Frequently Asked Questions

Q: I have heard about all the legal risks of doing business with the government and now I am worried. Can I go to jail for making an innocent mistake in preparing an invoice for my government contract?

A: The statutes governing government contracts, while complex and burdensome, do not punish innocent mistakes with jail time. However, if your mistake is the result of recklessness, your company could be liable to the government for potentially significant monetary amounts under the Civil False Claims Act. Therefore, it is in your interest to invest in compliance systems that prevent mistakes to the extent possible. In any case, you will have to promptly give back any money that you overcharged the government.

Q: We have a government customer flying in for a program review in our office. Can I take him to the company’s luxury suite at the baseball stadium?

A: A variety of laws and regulations prohibit you from providing or offering gifts or anything of value, including plaques, meals, tickets or free transportation, to federal employees. Even the appearance of impropriety in this area can have serious consequences. There are some limited exceptions to these rules, but they do not apply in this case.

Q: I work for a government contractor. My company requires me to fill out a timesheet at the end of every day. Is this really necessary?

A: Inaccurate time keeping can expose you and your company to criminal and civil liability. Deliberate falsification of time records can result in jail and/or fines under the Criminal False Claims Act and/or the False Statements Act. In addition, filling out time sheets in "reckless disregard" or "deliberate ignorance" of the truth can subject you and the company to potentially significant monetary liability under the Civil False Claims Act. Given the stakes, it is obviously important that your company maintains a continued focus on accurate time charging. Requiring daily timekeeping is one way to do this because timesheets tend to be more accurate when they are filled out close in time to when the work was performed.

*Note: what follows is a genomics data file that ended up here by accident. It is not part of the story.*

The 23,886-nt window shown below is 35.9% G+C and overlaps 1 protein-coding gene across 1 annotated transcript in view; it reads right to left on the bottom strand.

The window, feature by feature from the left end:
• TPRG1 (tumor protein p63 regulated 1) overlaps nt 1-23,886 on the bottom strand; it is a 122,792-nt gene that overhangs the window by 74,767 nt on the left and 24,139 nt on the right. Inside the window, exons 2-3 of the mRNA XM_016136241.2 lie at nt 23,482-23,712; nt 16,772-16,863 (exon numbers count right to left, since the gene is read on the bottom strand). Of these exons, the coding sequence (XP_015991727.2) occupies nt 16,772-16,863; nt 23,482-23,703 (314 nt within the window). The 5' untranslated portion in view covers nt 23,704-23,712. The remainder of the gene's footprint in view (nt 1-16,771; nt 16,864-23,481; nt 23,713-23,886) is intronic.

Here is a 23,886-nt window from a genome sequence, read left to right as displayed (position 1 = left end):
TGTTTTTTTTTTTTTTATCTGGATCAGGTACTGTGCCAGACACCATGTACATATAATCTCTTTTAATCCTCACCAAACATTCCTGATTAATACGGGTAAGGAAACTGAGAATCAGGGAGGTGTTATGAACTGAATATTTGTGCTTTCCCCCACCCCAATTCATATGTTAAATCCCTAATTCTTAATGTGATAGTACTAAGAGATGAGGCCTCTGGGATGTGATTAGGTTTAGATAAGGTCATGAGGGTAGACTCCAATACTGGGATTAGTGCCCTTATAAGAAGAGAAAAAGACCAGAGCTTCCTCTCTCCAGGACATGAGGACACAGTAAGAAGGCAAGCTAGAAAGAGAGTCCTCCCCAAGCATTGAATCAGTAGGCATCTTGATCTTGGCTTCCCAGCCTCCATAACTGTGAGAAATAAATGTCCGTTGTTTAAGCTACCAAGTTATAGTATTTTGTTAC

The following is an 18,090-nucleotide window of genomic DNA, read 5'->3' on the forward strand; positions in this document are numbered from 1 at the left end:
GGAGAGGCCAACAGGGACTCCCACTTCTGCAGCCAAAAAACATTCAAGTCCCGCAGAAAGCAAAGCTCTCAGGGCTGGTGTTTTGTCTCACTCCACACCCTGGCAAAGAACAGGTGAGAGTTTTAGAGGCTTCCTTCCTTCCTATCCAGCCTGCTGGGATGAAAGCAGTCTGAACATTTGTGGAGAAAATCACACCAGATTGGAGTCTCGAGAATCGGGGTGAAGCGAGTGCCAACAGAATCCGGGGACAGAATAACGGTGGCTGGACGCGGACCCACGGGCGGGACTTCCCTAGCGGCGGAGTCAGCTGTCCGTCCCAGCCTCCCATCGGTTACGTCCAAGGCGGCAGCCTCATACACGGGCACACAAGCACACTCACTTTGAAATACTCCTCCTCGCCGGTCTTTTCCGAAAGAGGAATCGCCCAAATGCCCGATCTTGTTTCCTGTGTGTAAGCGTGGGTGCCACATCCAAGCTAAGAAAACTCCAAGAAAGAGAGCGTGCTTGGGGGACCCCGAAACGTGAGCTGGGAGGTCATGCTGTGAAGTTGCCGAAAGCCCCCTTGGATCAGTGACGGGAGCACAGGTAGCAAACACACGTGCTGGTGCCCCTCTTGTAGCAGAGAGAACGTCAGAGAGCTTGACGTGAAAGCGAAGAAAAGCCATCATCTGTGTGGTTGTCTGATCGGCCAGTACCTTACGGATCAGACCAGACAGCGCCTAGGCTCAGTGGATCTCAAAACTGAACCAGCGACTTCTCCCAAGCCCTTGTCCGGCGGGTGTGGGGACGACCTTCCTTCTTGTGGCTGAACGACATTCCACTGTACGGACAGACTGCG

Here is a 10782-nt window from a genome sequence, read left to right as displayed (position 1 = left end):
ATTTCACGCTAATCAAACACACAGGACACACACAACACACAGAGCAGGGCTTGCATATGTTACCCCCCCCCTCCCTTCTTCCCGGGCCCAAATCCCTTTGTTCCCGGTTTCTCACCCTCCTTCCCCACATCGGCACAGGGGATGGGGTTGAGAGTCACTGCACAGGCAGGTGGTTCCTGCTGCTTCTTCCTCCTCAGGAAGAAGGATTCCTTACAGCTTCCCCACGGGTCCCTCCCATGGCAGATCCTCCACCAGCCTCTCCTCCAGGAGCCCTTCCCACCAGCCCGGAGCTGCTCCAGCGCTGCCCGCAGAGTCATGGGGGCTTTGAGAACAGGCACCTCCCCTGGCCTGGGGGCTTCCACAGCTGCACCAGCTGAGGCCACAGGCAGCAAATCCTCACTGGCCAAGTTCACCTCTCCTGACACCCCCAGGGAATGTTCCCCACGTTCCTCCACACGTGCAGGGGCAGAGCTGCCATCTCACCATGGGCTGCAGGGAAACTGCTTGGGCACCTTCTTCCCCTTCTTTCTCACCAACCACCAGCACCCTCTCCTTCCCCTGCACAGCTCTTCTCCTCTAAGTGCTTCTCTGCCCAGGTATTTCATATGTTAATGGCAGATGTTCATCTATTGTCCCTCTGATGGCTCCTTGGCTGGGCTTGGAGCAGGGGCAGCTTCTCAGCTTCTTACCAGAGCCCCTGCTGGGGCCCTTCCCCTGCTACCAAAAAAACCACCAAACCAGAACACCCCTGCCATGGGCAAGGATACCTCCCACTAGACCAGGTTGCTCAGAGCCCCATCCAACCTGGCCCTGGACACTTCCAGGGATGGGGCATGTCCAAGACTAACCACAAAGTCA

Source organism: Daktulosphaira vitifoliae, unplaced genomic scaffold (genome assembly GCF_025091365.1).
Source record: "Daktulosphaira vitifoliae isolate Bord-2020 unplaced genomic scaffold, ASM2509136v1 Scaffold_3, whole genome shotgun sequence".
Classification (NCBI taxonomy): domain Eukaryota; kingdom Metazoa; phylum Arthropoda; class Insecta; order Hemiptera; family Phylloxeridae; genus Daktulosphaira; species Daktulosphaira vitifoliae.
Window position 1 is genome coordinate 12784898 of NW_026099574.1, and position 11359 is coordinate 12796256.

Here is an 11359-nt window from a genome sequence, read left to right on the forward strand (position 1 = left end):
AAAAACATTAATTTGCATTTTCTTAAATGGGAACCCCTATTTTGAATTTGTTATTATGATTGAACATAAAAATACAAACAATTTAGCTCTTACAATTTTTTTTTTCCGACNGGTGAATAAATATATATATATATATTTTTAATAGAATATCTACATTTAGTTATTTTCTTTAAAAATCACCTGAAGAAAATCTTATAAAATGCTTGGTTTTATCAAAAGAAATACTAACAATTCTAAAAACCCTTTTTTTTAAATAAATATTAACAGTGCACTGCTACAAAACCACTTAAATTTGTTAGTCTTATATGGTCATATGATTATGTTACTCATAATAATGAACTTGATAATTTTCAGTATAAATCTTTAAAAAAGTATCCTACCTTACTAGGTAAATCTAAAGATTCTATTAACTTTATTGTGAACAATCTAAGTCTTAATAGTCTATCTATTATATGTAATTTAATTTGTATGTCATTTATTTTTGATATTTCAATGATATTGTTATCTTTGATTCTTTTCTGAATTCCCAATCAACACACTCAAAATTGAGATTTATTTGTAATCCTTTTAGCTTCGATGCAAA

Q: We have just submitted a proposal for a government contract. I know the Contracting Officer very well. What rules govern my interactions with him?

A: The Procurement Integrity Act strictly forbids the company and its agents from soliciting or obtaining from a government employee: 1) any confidential information submitted by a competitor to the government in connection with a government procurement (i.e., "contractor bid or proposal information"); and 2) any non-public information concerning the government's actions, plans or processes with respect to a procurement (i.e., "source selection information"). The penalties for violating the Procurement Integrity Act can be severe. Among other things, you could go to jail and the company could be disqualified from award of a contract and/or suspended or debarred from all federal contracting.

The foregoing questions were prepared for the general information of clients and other friends of the Law Office of Christopher C. Bouquet., PLLC.They are not meant as legal advice with respect to any specific matter and should not be acted upon without counsel from an attorney. If you have any questions or require any further information regarding these or other related matters, please contact us. This material may be considered advertising under certain rules of professional conduct.